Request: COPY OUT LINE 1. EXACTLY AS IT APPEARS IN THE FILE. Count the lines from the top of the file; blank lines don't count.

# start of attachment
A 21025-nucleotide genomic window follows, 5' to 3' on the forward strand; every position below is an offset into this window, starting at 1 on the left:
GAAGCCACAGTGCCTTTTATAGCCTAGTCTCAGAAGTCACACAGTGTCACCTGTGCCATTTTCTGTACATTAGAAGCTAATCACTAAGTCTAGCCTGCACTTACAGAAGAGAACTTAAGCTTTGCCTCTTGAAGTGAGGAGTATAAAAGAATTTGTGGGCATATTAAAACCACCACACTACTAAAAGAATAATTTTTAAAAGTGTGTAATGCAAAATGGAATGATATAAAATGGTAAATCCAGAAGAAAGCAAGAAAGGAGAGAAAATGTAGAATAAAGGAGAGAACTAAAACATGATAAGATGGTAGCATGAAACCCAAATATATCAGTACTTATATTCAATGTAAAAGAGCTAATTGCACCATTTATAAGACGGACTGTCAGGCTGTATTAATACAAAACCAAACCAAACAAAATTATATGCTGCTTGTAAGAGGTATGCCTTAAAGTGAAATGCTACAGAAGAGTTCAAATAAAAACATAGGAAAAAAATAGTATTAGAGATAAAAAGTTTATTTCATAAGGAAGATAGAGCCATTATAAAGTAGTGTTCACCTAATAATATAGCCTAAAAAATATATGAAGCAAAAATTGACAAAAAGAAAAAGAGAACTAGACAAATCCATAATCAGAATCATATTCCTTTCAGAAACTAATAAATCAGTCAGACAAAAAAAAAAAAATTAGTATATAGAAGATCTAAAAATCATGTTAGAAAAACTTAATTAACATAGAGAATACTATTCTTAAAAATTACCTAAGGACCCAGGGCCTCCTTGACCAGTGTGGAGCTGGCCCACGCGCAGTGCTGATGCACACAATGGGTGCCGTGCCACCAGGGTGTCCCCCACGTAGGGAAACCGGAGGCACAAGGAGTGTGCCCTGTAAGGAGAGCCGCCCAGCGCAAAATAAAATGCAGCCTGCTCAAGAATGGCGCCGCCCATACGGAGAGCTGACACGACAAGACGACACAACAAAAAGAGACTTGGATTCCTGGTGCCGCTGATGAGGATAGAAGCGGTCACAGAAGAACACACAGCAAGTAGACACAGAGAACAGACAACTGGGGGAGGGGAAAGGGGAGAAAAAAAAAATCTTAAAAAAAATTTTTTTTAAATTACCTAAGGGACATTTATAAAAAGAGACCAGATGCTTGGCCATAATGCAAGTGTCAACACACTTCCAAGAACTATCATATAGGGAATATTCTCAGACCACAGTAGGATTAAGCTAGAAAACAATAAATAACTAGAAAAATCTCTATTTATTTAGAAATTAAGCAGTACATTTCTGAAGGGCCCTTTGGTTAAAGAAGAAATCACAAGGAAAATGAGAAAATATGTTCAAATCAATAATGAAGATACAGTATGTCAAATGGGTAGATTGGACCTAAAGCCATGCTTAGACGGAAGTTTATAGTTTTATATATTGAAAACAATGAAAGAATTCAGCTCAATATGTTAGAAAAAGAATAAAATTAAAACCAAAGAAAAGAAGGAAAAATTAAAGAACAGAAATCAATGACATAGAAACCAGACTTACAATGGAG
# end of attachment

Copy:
A 21025-nucleotide genomic window follows, 5' to 3' on the forward strand; every position below is an offset into this window, starting at 1 on the left: